There's a fully human beauty, a real tenderness shown via Euchrid's thoughts and memories, a soul-rending mute howl of agonized betrayal at the hand he'd been dealt by life. The wistful yearning as he peers through windows and sees what normal family life can be is palpable and devastatingly heartbreaking. Cave's overtly heavy-handed focus on the grossest aspects really provides a pitch-perfect counterbalance to the sweetness and beauty extant inside what would be ubiquitously described as a monster by most.
I'm reminded, then and now, of a particularly emotional and moving scene in Stephen King's novel "Cujo" where the titular canine, driven mad by rabies, is perched on the hood of the car that contains the mother and child he spends the bulk of the book ferociously trying to kill. The dog pauses, sees the terrified mother protectively cradling her son, and has a flash memory of tenderness shown him by his human family, seemingly aeons away, when Cujo was a "goodboy." He whines, mourning for the loss of that life in a brief moment of clarity before the swirling torrent of pain and madness sadly swallows him completely.
Cave's entire novel is, in a sense, an expression of a single drawn-out version of that same whine, hundreds of pages long, as a murky bog is swallowing completely a deeply ill animal, tormented by infinite oceans of pain and madness. Saddest of all, Euchrid never even was given a chance to be a "goodboy."
I would literally give up one of my hands to read that manuscript, which Nick Cave has donated to a museum under strict orders that it never be released, at least until his death. I don't say that lightly either, I'm a musician. It's somewhat difficult, I'd imagine, to play the guitar or keyboard without one of my two hands.
Cave has called the original draft unreadable and disjointed, a failed attempt to recollect a fever dream. He insists that, without the heroic and dedicated labor of his editors, and several rewrites, it would still be unreadable. He himself was rather displeased with the manuscript and only submitted it for publication at the stubborn repeated nagging of his girlfriend to let this work of staggering profundity be shared with the world. How wise and prescient her advice turned out to be.
I've been an avid and voracious reader since I was a small child... And, this literally just dawned on me seconds ago, but I read my first "grown-up" length novel at age 6, on a family vacation to Arizona. I'd been in a heated argument with my schizophrenic mother, and was grounded for a week, (out of a two-week vacation) confined to an attic bedroom, in Phoenix... in the absolute depths of summer. In one of my twice-daily bathroom breaks, which were the only times I was allowed out, my Aunt saw the despair on my face and said to me "Hey, I asked her if I could give you a book to read so you're not so bored... She said no, so don't let her see, but I think you'll really like it. I'm so sorry that she's doing this to us all, the kids are really upset that they can't play with you either. It'll be okay buddy, I love you." She hugged me and passed me a black hardcover. I glanced at the title, "kuh...?"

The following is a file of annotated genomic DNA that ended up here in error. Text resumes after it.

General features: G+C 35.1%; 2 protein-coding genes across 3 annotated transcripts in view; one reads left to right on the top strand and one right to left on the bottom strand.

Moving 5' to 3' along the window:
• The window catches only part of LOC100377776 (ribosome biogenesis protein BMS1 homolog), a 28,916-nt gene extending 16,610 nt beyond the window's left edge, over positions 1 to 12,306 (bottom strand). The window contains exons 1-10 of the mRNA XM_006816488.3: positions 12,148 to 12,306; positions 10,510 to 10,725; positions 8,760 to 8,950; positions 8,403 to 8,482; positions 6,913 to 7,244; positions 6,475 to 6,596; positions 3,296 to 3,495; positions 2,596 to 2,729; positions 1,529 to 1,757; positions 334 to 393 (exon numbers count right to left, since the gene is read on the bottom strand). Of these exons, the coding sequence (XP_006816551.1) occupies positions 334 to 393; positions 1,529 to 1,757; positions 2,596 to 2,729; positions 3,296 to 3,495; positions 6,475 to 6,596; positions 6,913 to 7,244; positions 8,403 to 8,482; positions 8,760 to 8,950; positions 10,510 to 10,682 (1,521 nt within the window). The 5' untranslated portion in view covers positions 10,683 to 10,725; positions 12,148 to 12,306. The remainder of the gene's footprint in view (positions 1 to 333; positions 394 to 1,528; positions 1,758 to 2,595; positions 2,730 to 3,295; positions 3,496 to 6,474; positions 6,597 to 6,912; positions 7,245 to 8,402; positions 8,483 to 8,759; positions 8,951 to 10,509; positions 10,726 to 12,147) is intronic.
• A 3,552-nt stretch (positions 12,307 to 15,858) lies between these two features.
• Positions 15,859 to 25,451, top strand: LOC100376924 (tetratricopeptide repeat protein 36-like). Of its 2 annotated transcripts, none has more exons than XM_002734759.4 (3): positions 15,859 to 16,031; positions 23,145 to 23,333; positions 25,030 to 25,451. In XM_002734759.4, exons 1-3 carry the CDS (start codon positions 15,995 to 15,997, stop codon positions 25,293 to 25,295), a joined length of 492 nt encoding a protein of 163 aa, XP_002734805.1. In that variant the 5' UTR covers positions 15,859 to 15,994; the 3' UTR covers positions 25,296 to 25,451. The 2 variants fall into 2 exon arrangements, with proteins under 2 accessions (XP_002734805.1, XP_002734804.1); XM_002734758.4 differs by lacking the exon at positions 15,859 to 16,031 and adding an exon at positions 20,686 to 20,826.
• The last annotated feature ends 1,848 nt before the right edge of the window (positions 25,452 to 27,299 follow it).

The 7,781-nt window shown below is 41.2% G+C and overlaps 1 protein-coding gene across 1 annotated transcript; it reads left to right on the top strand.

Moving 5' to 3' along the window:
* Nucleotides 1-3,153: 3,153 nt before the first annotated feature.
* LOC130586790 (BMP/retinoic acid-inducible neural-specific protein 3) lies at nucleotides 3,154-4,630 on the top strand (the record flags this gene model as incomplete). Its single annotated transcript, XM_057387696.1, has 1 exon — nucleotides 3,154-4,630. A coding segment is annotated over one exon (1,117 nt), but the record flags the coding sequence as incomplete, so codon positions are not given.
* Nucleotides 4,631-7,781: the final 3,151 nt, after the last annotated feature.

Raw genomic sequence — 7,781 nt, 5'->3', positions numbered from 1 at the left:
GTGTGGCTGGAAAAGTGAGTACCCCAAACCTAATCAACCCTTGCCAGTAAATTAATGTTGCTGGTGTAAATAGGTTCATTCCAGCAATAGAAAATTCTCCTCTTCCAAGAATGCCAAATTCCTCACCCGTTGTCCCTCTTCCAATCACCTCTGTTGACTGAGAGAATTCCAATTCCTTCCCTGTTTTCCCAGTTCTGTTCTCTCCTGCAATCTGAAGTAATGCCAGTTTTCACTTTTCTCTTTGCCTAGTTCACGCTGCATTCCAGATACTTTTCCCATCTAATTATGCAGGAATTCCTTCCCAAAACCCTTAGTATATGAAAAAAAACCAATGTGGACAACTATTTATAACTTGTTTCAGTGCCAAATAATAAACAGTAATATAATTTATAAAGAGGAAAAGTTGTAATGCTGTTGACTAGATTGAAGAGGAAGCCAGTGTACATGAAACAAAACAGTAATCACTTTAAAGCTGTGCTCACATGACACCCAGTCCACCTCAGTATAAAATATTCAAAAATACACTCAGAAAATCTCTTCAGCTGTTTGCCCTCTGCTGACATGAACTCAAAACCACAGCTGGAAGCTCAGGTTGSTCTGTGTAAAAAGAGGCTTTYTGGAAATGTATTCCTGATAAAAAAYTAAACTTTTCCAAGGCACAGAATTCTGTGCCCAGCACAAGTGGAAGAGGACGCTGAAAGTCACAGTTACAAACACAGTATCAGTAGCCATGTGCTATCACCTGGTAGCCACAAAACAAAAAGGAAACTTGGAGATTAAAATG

"It's pronounced koo-joe, sweetie, just make sure to put it under the bed when you're not reading so she doesn't see it, I don't want to get you into worse trouble. I hope you enjoy it, but I know you will, it's really good, I just finished it." She hugged me again and said "I'll try to talk her into letting you out before next week but no promises, you know how she can be. Now go on, before we're both grounded." She giggled softly, then smiled warmly as I turned to head upstairs...
Somehow, the obvious through-line between my first novel and my favorite novel has managed to evade my detection until just a few minutes ago.
It's been almost 35 years since that summer.
My Aunt passed away about 7 years ago. I thanked her profusely several times, but I wonder if she ever really knew how much what she did meant to me..?
It's times like this, with so much exquisiteness amidst the abject misery, that I really understand why Benigni named his film "Life Is Beautiful."
Thanks, Aunt Joy, I miss you, and I love you too. :'-)
Note: Photo is of my first edition hardback copy, sorry for the glare, I did my best.
The setting is a fictional Southern town with a population marked by religious fanaticism, ruled by the "Ukelites" (based on a real life sect called the Morisites). The main protagonist is a young fellow by the name of Euchrid Escrow, mute, physically handicapped, and subject to epileptic fits. He lives in a world of evil, ignorance, where he takes the role of an outcast. In order to survive he camouflages his feelings, and from a passive role he eventually becomes an avenger with fantasies of grandeur and of God's emissary to this world. His complete alienation will result in inevitable madness.
This is an extremely disturbing, macabre tale, marked by brutality. Not even its "poetic" prose verging on the baroque will bring relief to the reader. Nick Cave certainly knows his Bible, and the title of this novel is to be found in Numbers 22, 23-31 where the story is been told of how Balaam failed to see the angel of the Lord. There is extensive use of parables and metaphors, although the author himself claims that this novel should not be seen as a parable.
The style is unique, far from academic, where slang, abusive language, biblical quotations, masterful wording, and an alien language are all tools used by Nick to create an atmosphere in which, as quoted by the author "it is very exciting sort of thing to write about things that are not morally correct." Be it correct or not, the fact remains that his obsession with the grotesque makes this novel not an easy "pill to swallow!" Certainly not for the faint of heart!